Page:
200 Amp Service, Tankless water heater

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On 3/29/2015 6:57 PM, snipped-for-privacy@spamblocked.com wrote:

Tankless only advantage is to save space and to provide a continuous supply of hot water. The rest is all marketing fluff.
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On Sun, 29 Mar 2015 16:57:19 -0600, snipped-for-privacy@spamblocked.com wrote:

In the real world, at north american energy costs, they will NEVER pay for themselves within their normal lifespan. and that is if nothing breaks down in between.
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On 3/29/2015 6:56 PM, snipped-for-privacy@snyder.on.ca wrote:

But what about the children? We have to conserve for them. I plan to leave each of my grandkids five gallons of #2 oil, and great grandkids 10 gallons.
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On 3/29/2015 5:47 AM, snipped-for-privacy@spamblocked.com wrote:

Fair questions. They offer energy savings as you don't keep hot a 60 or 80 gallon tank of hot water all the time. You just make what you need when you need it.

You offer a lot of advice considering you admit you know nothing about them. Depending on size, the electrics run from 15 to 30 KW. That means it can pull 125 amps of the 200 available on a decent sized unit.
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That's true, but does not take the lifecycle cost of installation and operation into account. Storage tank heat loss is far lower than most people realize. Especially with the new insulation standards for heaters now being sold.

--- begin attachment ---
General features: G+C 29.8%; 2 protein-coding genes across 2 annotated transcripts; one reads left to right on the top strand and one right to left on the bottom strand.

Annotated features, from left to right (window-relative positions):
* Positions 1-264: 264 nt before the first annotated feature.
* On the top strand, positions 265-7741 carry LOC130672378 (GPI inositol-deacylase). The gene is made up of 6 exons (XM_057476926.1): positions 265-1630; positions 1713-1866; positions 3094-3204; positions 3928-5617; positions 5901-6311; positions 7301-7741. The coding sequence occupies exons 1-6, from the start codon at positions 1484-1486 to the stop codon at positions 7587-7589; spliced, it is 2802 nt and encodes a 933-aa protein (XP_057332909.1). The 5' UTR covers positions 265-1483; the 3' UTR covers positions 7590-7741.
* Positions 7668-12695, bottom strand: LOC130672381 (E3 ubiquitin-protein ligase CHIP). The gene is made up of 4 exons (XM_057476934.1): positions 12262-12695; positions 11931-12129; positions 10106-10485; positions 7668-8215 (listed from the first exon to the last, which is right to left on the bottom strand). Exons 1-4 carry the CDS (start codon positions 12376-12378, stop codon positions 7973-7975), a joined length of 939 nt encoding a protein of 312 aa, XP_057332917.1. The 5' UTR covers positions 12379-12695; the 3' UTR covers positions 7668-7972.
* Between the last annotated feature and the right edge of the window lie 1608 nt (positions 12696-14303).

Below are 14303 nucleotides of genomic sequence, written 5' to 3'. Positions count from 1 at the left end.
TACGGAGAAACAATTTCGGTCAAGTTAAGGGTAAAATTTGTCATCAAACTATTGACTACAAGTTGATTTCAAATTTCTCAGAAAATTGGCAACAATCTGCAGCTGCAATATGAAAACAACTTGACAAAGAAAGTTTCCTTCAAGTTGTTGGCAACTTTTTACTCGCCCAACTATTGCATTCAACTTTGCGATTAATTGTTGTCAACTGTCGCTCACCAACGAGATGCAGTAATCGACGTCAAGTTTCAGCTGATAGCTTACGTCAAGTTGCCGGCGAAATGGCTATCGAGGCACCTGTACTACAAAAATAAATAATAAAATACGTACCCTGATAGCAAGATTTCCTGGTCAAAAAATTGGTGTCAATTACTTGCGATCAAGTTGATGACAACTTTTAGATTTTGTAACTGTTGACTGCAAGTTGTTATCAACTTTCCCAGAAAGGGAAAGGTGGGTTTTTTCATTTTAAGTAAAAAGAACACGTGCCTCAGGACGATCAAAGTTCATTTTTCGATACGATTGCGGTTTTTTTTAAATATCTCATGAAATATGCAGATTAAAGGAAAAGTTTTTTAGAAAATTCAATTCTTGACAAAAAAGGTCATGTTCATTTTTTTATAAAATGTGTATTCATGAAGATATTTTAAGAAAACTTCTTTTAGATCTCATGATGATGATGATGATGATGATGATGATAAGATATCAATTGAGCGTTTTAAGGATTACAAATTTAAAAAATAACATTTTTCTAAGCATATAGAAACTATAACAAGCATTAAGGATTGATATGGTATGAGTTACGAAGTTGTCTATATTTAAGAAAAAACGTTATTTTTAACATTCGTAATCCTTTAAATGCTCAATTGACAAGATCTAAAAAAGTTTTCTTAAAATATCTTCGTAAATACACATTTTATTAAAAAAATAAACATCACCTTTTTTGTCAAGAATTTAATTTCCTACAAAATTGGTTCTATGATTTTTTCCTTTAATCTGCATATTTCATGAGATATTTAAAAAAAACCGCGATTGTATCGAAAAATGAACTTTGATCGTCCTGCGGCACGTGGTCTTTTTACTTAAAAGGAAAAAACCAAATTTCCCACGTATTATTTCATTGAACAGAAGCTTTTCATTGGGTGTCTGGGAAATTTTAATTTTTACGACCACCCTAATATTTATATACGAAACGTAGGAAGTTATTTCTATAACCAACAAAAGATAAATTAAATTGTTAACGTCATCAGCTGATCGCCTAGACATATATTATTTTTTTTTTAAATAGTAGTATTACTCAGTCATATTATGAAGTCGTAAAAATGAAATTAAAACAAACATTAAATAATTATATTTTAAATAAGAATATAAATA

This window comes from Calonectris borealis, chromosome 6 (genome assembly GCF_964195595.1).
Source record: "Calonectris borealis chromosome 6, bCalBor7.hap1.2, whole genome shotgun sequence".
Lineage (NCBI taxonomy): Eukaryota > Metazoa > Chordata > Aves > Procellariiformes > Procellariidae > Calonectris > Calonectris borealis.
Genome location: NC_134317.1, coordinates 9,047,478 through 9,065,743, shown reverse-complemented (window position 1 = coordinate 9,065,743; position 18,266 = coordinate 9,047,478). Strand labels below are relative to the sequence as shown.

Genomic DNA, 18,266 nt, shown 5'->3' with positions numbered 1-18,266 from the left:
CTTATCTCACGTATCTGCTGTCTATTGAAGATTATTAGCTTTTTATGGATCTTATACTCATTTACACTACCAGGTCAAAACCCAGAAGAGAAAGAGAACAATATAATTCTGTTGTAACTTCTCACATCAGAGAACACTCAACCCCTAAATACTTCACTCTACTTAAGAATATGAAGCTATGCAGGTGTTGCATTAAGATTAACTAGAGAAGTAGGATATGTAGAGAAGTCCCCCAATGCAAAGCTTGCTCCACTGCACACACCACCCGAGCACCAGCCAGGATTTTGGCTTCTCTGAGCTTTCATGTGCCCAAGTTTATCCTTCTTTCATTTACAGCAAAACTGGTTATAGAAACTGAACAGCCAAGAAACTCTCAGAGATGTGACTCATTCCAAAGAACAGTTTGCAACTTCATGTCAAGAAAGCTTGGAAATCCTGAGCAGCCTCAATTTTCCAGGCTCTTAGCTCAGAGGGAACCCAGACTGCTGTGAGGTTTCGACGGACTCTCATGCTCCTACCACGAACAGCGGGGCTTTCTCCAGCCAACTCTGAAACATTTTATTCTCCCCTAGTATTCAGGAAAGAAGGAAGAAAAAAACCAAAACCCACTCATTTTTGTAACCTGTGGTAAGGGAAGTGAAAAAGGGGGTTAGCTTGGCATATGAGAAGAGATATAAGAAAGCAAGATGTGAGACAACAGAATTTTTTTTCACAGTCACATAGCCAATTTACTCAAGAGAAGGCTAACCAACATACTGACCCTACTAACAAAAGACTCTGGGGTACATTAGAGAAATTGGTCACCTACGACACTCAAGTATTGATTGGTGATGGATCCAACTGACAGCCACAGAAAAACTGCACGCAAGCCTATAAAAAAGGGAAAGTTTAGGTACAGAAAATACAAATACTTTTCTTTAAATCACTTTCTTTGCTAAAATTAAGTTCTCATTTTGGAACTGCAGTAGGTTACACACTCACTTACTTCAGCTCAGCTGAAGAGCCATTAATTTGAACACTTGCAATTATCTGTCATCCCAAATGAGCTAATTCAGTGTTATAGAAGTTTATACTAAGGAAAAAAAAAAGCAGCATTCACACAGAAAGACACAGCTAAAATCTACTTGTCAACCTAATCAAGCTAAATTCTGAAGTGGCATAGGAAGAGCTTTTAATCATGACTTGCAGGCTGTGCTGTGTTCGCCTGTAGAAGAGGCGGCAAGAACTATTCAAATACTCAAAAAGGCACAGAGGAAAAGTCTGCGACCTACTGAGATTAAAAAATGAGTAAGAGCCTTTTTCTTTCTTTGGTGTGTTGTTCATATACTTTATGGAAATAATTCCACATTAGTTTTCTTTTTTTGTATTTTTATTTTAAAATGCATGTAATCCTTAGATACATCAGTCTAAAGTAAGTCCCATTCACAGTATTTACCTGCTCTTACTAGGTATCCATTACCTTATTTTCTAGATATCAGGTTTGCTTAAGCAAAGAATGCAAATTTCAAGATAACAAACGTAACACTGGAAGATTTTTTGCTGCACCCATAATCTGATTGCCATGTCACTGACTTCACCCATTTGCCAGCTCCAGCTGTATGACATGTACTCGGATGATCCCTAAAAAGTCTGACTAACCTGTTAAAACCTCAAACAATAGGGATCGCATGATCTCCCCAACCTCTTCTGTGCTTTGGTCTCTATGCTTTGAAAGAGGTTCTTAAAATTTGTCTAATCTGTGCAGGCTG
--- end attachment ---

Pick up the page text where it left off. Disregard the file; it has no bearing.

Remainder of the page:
Tankless heaters cost more to purchase, more to install and require regular maintenance. They also have their quirks in that they don't handle low flow demand very well. They rarely make economic sense in a retrofit situation as getting sufficient electrical or gas supply can be an issue.
They make a nice selling point for new construction since getting sufficient electrical or gas service usually is minor at builkd time and the additional cost is buried in the overall cost of the house. Not sure most people realize they need to have scheduled service calls, but hey - the get the warm fuzzy feeling.
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On 3/29/2015 7:59 PM, Arthur Conan Doyle wrote:

New tanks are very well insulated. A couple with the same indirect fired 4o gallon tank that I have went on vacation for a week. They turned the heat off when they left and forgot about it. Wife took a shower, then husband took a shower and noticed at the end the water was starting to get cold. Only then did they realize the heat was off for a week. I'd say that is pretty good insulation.
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oe night I came home and found my old tank type heater leaking, so i turned off the gas and water.
near 24 hours later i got a nice hot shower. the water in the tank was still hot..
the old tank held the heat well.
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wrote:

That must have been a mighty DRY shower with the water turned off :)
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While the elements are 4500 watts, only one of the elements are on at a time, not both.
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wrote:

For the technology advancement don't you want the newer heat pump type of water heater ?